About the Apple Watch

Friday, April 24 was Apple Watch day. The Apple Watch became available for pre-order on April 10 and was shipped to the select few individuals who ordered their new timepieces shortly after 12:00 AM on that day.

As you probably already know, the device is available in two face sizes, 38mm and 42mm, and can be combined with a whole assortment of bands. In addition, there are three tiers of the watch: Apple Watch Sport (aluminum), Apple Watch (stainless steel), Apple Watch Edition (gold). The prices start at $349, $549, and $10,000, respectively.

What does it do?

That's a great question; I'm glad you asked. At present, the watch does three primary things:

  • Tells time
  • Collects and displays some fitness information, including heartbeat, steps, and more
  • Delivers app notifications for compatible apps

It can do more than those things, of course, but most of the watch's smarts rely on the owner's nearby iPhone. For example, the watch can place and receive phone calls, but the paired phone must be close by to power those calls. It can also control the iPhone's music playback, shows maps and directions, photos, and interact with other apps installed on the phone. Oh yeah, it can also handle Apple Pay at compatible payment terminals.

How do you like it?

I like it a lot. I've been using one for just a few days now and I can say it's been handy. (Pun intended? I'll never tell.) There is a nice bit of convenience in raising one's wrist to see a text message and then lowering it again to continue whatever it is was one was doing before being interrupted.

Do I need one?

Need is a strong word. If you have one, you'll probably find something to do with it. For many that might be the fitness tracking. For me, the wrist-tapping notifications made the expense worth it. I suspect that within a few weeks app developers will devise clever new ways to use the watch, which will slide it more in the direction of being something that everyone needs.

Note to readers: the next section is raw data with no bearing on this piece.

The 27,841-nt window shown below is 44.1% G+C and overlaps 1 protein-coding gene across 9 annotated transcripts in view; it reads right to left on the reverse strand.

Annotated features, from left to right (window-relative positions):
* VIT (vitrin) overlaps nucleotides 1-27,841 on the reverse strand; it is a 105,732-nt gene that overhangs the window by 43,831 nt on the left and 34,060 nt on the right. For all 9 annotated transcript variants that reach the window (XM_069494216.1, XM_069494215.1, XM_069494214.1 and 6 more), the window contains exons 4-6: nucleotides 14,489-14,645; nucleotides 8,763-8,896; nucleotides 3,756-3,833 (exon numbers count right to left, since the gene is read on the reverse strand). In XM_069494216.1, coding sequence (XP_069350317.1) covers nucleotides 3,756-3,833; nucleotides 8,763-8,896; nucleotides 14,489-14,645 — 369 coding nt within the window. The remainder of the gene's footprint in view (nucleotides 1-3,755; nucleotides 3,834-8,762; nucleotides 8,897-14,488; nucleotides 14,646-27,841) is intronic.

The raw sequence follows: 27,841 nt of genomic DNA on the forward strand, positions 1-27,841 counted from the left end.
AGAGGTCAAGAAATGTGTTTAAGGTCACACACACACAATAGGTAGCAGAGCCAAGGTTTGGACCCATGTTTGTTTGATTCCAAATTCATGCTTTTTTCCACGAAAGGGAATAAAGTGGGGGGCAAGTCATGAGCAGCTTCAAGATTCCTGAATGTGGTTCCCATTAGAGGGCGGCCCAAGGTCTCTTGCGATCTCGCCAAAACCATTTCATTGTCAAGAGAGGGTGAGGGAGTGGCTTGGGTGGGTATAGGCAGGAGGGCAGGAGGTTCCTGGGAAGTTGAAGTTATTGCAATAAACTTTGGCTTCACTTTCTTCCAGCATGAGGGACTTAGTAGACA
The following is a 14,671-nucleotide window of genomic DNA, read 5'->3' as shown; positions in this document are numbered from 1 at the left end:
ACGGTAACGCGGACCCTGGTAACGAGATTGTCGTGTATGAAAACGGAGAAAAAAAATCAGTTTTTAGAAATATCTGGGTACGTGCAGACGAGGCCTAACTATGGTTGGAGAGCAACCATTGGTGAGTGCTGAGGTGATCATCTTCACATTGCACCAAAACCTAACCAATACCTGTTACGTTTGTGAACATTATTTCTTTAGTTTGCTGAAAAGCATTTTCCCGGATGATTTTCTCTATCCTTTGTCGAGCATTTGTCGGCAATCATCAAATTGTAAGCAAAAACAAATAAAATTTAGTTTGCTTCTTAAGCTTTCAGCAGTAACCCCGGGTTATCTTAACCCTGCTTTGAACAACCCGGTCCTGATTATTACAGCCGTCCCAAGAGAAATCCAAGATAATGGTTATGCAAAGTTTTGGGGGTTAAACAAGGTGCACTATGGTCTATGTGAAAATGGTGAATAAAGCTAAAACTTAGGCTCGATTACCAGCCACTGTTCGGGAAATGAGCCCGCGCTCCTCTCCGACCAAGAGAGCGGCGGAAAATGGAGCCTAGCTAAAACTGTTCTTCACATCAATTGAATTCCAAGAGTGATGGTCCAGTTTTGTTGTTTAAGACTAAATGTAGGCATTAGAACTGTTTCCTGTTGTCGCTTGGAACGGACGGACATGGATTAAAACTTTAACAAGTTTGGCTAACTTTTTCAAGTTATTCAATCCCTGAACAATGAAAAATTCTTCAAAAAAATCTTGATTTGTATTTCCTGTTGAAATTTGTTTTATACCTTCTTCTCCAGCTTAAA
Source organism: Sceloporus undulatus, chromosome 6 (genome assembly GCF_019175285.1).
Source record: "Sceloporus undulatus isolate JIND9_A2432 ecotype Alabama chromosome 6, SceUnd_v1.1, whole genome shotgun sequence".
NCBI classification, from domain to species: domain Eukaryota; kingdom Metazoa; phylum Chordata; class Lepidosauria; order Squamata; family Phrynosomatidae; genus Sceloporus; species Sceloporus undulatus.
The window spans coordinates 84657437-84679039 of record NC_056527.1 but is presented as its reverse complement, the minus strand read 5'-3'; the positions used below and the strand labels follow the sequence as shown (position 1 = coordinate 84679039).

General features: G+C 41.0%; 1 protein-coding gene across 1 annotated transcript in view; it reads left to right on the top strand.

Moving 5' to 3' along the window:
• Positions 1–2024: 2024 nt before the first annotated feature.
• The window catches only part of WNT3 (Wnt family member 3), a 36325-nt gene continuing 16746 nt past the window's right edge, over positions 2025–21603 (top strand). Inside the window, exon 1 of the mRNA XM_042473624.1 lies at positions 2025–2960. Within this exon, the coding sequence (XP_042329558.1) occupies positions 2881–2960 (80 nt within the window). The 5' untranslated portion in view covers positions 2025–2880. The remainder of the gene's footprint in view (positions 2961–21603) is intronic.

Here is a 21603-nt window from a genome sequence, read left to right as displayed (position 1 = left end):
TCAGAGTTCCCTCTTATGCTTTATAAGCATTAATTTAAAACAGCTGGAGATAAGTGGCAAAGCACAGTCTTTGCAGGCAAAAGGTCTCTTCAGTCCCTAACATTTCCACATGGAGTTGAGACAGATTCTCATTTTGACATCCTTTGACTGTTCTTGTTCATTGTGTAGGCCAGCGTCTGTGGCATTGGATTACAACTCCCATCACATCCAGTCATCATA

What are your general impressions?

  • The watch is smaller than I thought it would be; I have the 42mm model.
  • The first boot up took longer than I expected, somewhere on the order of a full minute to start.
  • Device configuration was really easy. It took about 10 minutes to complete and enable all the watch-ready apps I had installed on my iPhone.
  • iPhone required: You have to have an iPhone to use it. Without an iPhone, you won't be able to set up the watch at all.
  • The Apple Watch app on the iPhone is pretty good, but there are a few inconsistencies in the design of the app that can lead to a bit of confusion about where certain settings live. No doubt the folks at Apple will address those in a future software update.
  • It's probably a safe bet that the next generation of this watch will be faster and more powerful.
  • Battery life is good. Depending on usage, it should get you through a regular day. My watch has been unplugged for about 6 hours and has 65% battery remaining. If that pace holds steady, then I'll get around a total 17 hours of use before the battery dies completely.

What if I'm syncing with an EMM?

If your iPhone is registered with an Enterprise Mobility Management system, then your Apple Watch may not want you to set a passcode. When you turn the watch off and then on again it might inform you that your iPhone has a policy that requires certain passcode or unlock settings for your watch. This is something to keep in mind.

How can I learn more?

The folks at Apple have make a collection of short video tutorials they call their "Guided Tour Videos," which do a great job of showing the all the basics. Check them out when you have a few moments.

Apple has also created an Apple Watch User Guide, which is available on their Manuals page. Apple does a great job of documenting their devices. This guide is 96 pages long.

I have more questions

If you have more questions, you can comment on this post or contact me. I love talking about this stuff and your questions will help me learn more, too.